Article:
December 8, 2023

2023 is officially the hottest year in the past 250,000 years – Thred website

Two new reports confirm that 2023 will be the hottest year in modern history.

We are witnessing global warming in real time.

This week it was confirmed that 2023 is the hottest year in the past 125,000 years – meaning we’ve already seen the 12 warmest months in human history (give or take a few years).

While we still have more than a month until 2024, EU scientists say it is “almost certain” that this year will be the hottest in recorded history after five consecutive months of “record extinction”. Temperatures.

October significantly surpassed the previous temperature record set in 2019.

“The record was broken by 0.4 degrees Celsius, which is a huge difference,” said Samantha Burgess, deputy director of C3S, who described the October 2023 temperatures as “pretty significant.” Maximum’.

Globally, the average surface air temperature in October was 1.7°C warmer than the same month in the period between 1850 and 1900, the pre-industrial period.

All of the world’s 7.3 billion people are exposed to temperatures caused by global warming for at least ten days a year. A quarter of us were exposed to dangerous extreme heat.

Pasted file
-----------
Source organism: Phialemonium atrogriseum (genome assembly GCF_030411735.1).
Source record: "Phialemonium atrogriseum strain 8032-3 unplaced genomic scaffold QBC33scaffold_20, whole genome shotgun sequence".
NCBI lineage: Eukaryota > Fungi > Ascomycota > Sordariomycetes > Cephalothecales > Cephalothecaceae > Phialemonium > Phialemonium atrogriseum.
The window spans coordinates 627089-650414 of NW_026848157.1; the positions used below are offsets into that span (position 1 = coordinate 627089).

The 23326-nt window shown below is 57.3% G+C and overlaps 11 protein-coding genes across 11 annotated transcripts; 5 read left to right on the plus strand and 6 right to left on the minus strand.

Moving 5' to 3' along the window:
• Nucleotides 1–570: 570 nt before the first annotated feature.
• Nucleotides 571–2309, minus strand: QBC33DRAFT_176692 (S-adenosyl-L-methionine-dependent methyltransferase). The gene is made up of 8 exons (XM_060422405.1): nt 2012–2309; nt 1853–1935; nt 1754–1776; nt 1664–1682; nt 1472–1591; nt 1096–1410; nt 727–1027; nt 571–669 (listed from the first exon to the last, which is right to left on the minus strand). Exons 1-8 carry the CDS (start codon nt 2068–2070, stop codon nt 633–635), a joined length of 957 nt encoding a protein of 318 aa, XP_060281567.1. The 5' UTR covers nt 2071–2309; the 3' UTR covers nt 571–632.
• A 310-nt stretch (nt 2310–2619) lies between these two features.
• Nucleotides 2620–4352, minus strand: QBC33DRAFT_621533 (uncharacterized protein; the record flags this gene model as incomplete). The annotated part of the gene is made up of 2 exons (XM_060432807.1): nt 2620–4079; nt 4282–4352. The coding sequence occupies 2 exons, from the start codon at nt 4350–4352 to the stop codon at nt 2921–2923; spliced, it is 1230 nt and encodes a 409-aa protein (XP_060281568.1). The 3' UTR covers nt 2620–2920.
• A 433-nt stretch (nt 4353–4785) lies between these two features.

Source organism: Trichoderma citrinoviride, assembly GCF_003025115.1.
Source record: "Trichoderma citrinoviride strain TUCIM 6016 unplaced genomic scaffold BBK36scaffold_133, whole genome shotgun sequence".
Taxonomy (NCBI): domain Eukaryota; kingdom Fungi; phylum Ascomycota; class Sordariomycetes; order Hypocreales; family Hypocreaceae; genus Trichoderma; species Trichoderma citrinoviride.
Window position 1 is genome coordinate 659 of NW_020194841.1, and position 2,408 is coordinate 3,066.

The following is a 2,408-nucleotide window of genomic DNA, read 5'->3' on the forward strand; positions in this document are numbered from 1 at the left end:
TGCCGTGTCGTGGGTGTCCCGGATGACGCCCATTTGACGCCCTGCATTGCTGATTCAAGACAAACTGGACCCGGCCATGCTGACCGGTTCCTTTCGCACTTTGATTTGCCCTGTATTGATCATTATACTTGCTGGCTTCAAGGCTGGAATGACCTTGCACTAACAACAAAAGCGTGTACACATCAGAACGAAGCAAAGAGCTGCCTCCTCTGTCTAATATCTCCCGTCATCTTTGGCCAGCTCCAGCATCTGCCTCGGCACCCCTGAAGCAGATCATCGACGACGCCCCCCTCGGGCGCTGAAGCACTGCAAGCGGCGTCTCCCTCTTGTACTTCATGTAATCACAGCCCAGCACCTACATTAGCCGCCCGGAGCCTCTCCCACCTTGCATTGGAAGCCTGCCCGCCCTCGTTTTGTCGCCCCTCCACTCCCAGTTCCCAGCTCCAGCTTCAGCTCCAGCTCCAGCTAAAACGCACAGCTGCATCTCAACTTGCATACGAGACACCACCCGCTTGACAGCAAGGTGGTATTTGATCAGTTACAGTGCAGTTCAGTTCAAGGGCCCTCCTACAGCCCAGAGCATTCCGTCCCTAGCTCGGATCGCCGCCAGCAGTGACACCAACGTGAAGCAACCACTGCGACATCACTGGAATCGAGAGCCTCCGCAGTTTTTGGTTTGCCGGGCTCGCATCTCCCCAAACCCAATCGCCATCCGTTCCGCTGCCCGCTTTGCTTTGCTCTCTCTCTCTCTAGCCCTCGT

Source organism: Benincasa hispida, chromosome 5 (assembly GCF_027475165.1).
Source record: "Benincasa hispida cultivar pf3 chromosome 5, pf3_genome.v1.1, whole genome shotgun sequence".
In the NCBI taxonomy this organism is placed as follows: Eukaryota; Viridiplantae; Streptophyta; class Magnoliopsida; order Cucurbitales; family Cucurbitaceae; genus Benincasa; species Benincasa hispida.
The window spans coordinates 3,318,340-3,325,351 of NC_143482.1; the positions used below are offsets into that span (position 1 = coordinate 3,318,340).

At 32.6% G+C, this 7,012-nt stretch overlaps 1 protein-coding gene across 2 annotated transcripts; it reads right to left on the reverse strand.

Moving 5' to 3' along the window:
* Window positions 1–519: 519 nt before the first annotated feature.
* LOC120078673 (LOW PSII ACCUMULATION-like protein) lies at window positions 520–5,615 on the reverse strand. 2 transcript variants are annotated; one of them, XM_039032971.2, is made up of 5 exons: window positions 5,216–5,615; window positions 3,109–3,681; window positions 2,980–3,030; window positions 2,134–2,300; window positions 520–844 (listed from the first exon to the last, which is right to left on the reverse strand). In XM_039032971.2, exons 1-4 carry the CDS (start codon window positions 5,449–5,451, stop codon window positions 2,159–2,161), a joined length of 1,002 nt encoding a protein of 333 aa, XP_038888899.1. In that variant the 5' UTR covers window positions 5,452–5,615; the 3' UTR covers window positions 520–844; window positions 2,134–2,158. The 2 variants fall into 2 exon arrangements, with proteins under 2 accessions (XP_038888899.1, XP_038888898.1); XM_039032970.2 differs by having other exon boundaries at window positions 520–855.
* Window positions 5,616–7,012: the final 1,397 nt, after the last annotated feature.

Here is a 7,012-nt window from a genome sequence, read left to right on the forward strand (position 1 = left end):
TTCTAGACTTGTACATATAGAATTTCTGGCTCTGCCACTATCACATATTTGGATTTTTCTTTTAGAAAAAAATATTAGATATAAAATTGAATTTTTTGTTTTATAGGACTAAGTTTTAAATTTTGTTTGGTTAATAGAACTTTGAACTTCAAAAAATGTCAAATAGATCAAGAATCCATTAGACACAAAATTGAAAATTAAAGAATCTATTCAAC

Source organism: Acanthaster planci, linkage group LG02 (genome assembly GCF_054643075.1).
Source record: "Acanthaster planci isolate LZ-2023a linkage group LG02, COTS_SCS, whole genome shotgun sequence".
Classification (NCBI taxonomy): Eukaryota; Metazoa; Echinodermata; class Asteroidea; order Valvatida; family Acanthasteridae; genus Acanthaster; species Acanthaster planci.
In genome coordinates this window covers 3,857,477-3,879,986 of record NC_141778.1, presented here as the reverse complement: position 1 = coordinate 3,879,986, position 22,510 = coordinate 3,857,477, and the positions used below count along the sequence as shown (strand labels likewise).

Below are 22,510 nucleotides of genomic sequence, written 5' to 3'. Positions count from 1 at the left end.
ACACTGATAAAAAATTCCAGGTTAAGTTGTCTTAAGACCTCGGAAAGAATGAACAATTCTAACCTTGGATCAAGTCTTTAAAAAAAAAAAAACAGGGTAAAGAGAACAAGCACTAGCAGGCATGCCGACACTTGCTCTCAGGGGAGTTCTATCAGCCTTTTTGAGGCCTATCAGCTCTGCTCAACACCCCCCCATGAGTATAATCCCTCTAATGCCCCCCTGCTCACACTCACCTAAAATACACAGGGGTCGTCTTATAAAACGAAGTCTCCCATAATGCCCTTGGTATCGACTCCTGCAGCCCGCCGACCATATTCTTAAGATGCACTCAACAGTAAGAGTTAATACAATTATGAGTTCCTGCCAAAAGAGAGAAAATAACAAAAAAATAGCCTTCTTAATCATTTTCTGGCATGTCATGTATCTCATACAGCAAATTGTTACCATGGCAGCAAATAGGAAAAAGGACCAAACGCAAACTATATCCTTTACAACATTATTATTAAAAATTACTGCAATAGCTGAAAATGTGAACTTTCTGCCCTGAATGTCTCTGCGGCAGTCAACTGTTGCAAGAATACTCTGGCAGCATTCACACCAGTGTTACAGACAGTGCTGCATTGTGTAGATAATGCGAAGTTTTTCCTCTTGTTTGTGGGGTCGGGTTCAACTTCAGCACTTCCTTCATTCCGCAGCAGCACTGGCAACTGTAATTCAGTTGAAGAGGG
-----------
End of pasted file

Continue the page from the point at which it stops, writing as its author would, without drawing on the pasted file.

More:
“These impacts will increase as long as we continue to burn oil and natural gas,” says Andrew Pershing, vice president of science at Climate Central.

“This is the highest temperature our planet has seen in about 125,000 years.” Years’.

The main cause of this increase in temperature is human-made climate change along with natural climate fluctuations such as rising ocean temperatures.

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However, for countries closer to the equator, the effect was more severe. Places like Jamaica and Rwanda have faced temperatures that have become four times more bearable due to climate change.

It is estimated that 700 cities with at least 1 million people experienced extreme heat this year, and daytime temperatures in these areas are expected to be hot less than 1% of the time.

The increasing frequency of climate-related disasters has left many feeling helpless. It is a stark reminder that the consequences of our collective actions are no longer limited to the future – but are unfolding before our eyes.